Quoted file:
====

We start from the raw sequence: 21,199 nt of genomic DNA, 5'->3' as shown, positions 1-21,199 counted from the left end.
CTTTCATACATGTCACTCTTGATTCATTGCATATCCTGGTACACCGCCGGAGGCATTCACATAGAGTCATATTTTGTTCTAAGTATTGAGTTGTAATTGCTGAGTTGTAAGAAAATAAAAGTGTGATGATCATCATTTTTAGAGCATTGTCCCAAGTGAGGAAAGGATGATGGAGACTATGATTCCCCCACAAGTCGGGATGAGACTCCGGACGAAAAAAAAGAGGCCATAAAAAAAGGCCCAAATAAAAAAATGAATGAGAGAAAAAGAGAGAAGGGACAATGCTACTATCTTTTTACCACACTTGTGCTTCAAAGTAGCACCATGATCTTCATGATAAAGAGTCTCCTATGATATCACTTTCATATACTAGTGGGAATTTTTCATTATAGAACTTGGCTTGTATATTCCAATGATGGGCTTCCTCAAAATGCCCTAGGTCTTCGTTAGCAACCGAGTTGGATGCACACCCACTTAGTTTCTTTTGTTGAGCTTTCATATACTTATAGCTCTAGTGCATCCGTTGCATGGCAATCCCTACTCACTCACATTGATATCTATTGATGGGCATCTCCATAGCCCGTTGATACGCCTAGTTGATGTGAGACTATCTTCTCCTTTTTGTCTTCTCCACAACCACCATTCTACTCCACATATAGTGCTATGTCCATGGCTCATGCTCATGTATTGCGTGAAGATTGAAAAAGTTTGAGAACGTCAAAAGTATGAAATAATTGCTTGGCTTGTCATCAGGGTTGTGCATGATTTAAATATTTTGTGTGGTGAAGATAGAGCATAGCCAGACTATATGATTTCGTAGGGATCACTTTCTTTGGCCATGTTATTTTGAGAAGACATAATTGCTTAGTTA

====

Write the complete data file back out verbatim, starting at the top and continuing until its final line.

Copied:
We start from the raw sequence: 21,199 nt of genomic DNA, 5'->3' as shown, positions 1-21,199 counted from the left end.
CTTTCATACATGTCACTCTTGATTCATTGCATATCCTGGTACACCGCCGGAGGCATTCACATAGAGTCATATTTTGTTCTAAGTATTGAGTTGTAATTGCTGAGTTGTAAGAAAATAAAAGTGTGATGATCATCATTTTTAGAGCATTGTCCCAAGTGAGGAAAGGATGATGGAGACTATGATTCCCCCACAAGTCGGGATGAGACTCCGGACGAAAAAAAAGAGGCCATAAAAAAAGGCCCAAATAAAAAAATGAATGAGAGAAAAAGAGAGAAGGGACAATGCTACTATCTTTTTACCACACTTGTGCTTCAAAGTAGCACCATGATCTTCATGATAAAGAGTCTCCTATGATATCACTTTCATATACTAGTGGGAATTTTTCATTATAGAACTTGGCTTGTATATTCCAATGATGGGCTTCCTCAAAATGCCCTAGGTCTTCGTTAGCAACCGAGTTGGATGCACACCCACTTAGTTTCTTTTGTTGAGCTTTCATATACTTATAGCTCTAGTGCATCCGTTGCATGGCAATCCCTACTCACTCACATTGATATCTATTGATGGGCATCTCCATAGCCCGTTGATACGCCTAGTTGATGTGAGACTATCTTCTCCTTTTTGTCTTCTCCACAACCACCATTCTACTCCACATATAGTGCTATGTCCATGGCTCATGCTCATGTATTGCGTGAAGATTGAAAAAGTTTGAGAACGTCAAAAGTATGAAATAATTGCTTGGCTTGTCATCAGGGTTGTGCATGATTTAAATATTTTGTGTGGTGAAGATAGAGCATAGCCAGACTATATGATTTCGTAGGGATCACTTTCTTTGGCCATGTTATTTTGAGAAGACATAATTGCTTAGTTA